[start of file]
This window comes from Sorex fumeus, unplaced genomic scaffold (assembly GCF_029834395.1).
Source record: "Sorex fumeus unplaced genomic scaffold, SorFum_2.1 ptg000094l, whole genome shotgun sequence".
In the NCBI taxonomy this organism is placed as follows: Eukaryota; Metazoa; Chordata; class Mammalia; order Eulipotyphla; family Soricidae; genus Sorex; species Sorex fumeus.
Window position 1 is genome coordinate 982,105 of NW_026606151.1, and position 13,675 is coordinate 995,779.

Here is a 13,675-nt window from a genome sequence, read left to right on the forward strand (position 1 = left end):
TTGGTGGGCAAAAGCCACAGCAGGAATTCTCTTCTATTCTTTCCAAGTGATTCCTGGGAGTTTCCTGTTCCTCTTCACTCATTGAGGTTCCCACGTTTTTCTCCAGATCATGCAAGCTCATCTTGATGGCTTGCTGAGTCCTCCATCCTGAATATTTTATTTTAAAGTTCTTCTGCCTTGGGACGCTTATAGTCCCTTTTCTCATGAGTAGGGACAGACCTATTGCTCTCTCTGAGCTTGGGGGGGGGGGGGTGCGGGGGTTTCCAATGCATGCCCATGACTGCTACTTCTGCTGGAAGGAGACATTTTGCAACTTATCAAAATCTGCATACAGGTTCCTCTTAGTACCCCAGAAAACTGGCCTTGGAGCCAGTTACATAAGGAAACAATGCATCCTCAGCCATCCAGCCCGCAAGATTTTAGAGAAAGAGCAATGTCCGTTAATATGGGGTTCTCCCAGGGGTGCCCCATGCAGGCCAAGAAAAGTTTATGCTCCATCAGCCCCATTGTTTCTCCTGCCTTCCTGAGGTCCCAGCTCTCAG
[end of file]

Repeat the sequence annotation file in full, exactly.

This window comes from Sorex fumeus, unplaced genomic scaffold (assembly GCF_029834395.1).
Source record: "Sorex fumeus unplaced genomic scaffold, SorFum_2.1 ptg000094l, whole genome shotgun sequence".
In the NCBI taxonomy this organism is placed as follows: Eukaryota; Metazoa; Chordata; class Mammalia; order Eulipotyphla; family Soricidae; genus Sorex; species Sorex fumeus.
Window position 1 is genome coordinate 982,105 of NW_026606151.1, and position 13,675 is coordinate 995,779.

Here is a 13,675-nt window from a genome sequence, read left to right on the forward strand (position 1 = left end):
TTGGTGGGCAAAAGCCACAGCAGGAATTCTCTTCTATTCTTTCCAAGTGATTCCTGGGAGTTTCCTGTTCCTCTTCACTCATTGAGGTTCCCACGTTTTTCTCCAGATCATGCAAGCTCATCTTGATGGCTTGCTGAGTCCTCCATCCTGAATATTTTATTTTAAAGTTCTTCTGCCTTGGGACGCTTATAGTCCCTTTTCTCATGAGTAGGGACAGACCTATTGCTCTCTCTGAGCTTGGGGGGGGGGGGGTGCGGGGGTTTCCAATGCATGCCCATGACTGCTACTTCTGCTGGAAGGAGACATTTTGCAACTTATCAAAATCTGCATACAGGTTCCTCTTAGTACCCCAGAAAACTGGCCTTGGAGCCAGTTACATAAGGAAACAATGCATCCTCAGCCATCCAGCCCGCAAGATTTTAGAGAAAGAGCAATGTCCGTTAATATGGGGTTCTCCCAGGGGTGCCCCATGCAGGCCAAGAAAAGTTTATGCTCCATCAGCCCCATTGTTTCTCCTGCCTTCCTGAGGTCCCAGCTCTCAG